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Keywords:

  • acetylcholine;
  • brain;
  • development;
  • Anura;
  • amphibians

Abstract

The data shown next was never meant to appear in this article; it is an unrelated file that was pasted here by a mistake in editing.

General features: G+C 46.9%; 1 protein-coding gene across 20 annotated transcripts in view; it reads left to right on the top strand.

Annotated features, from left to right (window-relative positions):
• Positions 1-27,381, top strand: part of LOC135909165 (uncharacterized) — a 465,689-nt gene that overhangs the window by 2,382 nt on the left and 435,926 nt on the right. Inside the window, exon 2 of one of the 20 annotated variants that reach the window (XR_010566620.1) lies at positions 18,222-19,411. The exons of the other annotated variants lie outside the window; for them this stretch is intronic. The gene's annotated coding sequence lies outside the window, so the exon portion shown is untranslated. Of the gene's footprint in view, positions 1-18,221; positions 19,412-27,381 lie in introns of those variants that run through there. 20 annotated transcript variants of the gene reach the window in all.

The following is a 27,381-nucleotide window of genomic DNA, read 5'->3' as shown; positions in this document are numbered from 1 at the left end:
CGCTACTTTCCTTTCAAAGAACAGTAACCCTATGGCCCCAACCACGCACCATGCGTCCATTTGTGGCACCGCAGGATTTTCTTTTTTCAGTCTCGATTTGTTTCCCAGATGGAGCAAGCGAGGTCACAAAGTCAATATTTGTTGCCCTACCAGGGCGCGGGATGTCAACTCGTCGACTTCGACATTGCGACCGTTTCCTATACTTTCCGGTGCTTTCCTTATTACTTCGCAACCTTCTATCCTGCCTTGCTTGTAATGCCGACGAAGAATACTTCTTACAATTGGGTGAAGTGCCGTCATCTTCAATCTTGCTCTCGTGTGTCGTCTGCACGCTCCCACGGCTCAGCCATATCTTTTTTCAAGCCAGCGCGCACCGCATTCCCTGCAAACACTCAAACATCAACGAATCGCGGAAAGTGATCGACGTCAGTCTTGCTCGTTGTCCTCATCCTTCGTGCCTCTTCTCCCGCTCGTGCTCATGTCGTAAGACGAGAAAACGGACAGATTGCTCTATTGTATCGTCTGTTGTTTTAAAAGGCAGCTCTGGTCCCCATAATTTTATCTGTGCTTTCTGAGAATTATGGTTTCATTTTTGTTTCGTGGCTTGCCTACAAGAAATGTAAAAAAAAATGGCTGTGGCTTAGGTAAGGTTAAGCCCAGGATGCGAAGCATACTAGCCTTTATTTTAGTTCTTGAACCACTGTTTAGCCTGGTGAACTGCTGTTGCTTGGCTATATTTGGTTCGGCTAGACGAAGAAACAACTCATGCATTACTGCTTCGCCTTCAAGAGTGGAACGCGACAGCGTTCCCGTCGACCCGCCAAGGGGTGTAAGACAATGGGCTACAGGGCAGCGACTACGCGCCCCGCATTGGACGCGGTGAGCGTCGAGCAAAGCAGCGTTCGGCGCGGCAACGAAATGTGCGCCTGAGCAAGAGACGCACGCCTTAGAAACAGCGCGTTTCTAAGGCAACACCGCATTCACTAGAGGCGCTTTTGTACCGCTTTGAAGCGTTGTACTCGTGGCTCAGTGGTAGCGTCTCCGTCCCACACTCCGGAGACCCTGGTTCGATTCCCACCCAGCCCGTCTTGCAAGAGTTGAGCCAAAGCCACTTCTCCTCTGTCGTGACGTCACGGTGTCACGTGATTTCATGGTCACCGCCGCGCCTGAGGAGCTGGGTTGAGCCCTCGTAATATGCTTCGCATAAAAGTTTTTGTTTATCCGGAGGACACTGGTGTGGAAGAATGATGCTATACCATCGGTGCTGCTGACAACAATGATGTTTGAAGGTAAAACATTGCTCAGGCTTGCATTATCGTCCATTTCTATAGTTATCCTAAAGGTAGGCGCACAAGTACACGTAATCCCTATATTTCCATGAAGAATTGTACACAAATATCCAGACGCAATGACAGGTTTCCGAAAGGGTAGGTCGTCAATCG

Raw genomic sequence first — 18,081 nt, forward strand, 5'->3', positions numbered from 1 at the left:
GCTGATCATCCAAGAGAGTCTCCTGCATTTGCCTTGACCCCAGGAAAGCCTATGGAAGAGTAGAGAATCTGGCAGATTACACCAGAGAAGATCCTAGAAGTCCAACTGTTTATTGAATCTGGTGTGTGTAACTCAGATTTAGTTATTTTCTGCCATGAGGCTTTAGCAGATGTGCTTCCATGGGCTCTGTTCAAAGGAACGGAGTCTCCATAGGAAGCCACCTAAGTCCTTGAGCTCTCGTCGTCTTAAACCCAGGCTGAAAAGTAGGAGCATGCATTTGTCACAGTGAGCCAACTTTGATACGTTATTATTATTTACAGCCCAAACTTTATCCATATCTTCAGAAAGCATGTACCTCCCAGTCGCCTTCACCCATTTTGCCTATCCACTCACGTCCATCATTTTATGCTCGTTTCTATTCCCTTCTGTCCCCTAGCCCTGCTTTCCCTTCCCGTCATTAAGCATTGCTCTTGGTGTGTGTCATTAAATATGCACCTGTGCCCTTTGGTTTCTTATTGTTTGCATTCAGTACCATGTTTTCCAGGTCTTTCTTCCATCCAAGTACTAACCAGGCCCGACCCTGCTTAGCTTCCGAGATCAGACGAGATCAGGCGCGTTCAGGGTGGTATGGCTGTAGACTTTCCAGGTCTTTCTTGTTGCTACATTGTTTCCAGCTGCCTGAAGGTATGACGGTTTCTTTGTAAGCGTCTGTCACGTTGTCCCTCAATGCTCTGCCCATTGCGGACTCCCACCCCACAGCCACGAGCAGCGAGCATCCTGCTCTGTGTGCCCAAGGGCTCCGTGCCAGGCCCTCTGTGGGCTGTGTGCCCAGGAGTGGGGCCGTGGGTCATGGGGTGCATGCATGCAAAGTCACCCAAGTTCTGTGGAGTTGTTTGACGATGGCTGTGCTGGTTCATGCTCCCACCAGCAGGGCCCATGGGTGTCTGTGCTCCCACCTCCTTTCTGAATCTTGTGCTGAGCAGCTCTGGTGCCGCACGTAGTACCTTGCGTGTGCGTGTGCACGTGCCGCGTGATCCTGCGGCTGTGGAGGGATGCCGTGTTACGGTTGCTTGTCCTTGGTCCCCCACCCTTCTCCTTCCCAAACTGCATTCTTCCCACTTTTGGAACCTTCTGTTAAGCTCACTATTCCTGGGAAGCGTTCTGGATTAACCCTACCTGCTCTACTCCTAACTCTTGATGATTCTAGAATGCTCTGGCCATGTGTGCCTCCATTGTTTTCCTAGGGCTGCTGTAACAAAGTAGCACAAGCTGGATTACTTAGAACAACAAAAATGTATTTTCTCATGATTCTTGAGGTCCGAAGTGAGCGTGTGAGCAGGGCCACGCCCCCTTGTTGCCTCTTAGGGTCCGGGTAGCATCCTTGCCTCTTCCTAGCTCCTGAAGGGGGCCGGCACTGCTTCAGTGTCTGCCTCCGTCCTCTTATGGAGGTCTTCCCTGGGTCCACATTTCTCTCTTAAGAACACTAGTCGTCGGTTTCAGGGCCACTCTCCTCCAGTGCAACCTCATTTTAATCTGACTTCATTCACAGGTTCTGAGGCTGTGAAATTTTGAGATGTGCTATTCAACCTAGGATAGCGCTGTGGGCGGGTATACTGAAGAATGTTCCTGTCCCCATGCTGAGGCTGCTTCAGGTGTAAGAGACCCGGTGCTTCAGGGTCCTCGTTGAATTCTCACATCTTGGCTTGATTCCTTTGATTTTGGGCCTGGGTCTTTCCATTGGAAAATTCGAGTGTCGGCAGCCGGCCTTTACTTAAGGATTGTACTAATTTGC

The spatiotemporal sequence of the appearance of cholinergic structures in the brain of Xenopus laevis during development was studied by means of choline acetyltransferase (ChAT) immunohistochemistry. The first ChAT labeling in the central nervous system of Xenopus was obtained at late embryonic stages in the spinal motoneurons, the cranial nerve motor nuclei of the brainstem, and in amacrine cells of the retina. During premetamorphosis, these cholinergic structures maturated significantly and new ChAT-immunoreactive cells were observed in several other nuclei such as the solitary tract nucleus, isthmic nucleus, laterodorsal and pedunculopontine tegmental nuclei, epiphysis, dorsal habenular nucleus, medial amygdala, bed nucleus of the stria terminalis, and dorsal pallidum. Further maturation continued through prometamorphosis and the climax of the metamorphosis together with the appearance of new cell groups in the efferent octaval nucleus, ventral hypothalamic nucleus, anterior preoptic area, suprachiasmatic nucleus, and medial septum. Transient expression of ChAT was only seen in the large Mauthner cells that showed moderate ChAT labeling during pre- and prometamorphosis but became immunonegative at the end of the metamorphosis. The gradual appearance, in general from caudal to rostral brain levels, of ChAT immunoreactivity in Xenopus, was correlated with other developmental events to get insight into the possible roles of acetylcholine during ontogeny. Comparison with the developmental pattern of cholinergic systems in other vertebrates shows that Xenopus possesses abundant features in common with amniotes, suggesting a conservative developmental plan for tetrapods. J. Comp. Neurol. 453:418–434, 2002. © 2002 Wiley-Liss, Inc.